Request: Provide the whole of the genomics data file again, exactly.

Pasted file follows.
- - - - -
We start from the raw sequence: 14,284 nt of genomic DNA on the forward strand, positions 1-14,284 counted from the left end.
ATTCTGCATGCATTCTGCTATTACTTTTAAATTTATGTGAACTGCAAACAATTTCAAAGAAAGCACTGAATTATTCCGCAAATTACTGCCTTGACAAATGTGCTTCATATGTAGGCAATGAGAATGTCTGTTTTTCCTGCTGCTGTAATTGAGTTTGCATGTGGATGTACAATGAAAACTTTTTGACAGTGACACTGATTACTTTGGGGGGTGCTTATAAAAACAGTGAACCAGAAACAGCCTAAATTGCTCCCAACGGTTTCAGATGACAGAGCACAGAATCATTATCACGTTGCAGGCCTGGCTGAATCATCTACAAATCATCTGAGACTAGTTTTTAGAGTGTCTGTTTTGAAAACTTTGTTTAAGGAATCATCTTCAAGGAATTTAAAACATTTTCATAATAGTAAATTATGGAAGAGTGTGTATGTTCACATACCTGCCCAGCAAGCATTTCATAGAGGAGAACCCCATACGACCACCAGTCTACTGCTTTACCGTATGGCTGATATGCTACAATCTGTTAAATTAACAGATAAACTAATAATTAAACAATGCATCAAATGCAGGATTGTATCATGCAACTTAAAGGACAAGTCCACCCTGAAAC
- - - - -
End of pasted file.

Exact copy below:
We start from the raw sequence: 14,284 nt of genomic DNA on the forward strand, positions 1-14,284 counted from the left end.
ATTCTGCATGCATTCTGCTATTACTTTTAAATTTATGTGAACTGCAAACAATTTCAAAGAAAGCACTGAATTATTCCGCAAATTACTGCCTTGACAAATGTGCTTCATATGTAGGCAATGAGAATGTCTGTTTTTCCTGCTGCTGTAATTGAGTTTGCATGTGGATGTACAATGAAAACTTTTTGACAGTGACACTGATTACTTTGGGGGGTGCTTATAAAAACAGTGAACCAGAAACAGCCTAAATTGCTCCCAACGGTTTCAGATGACAGAGCACAGAATCATTATCACGTTGCAGGCCTGGCTGAATCATCTACAAATCATCTGAGACTAGTTTTTAGAGTGTCTGTTTTGAAAACTTTGTTTAAGGAATCATCTTCAAGGAATTTAAAACATTTTCATAATAGTAAATTATGGAAGAGTGTGTATGTTCACATACCTGCCCAGCAAGCATTTCATAGAGGAGAACCCCATACGACCACCAGTCTACTGCTTTACCGTATGGCTGATATGCTACAATCTGTTAAATTAACAGATAAACTAATAATTAAACAATGCATCAAATGCAGGATTGTATCATGCAACTTAAAGGACAAGTCCACCCTGAAAC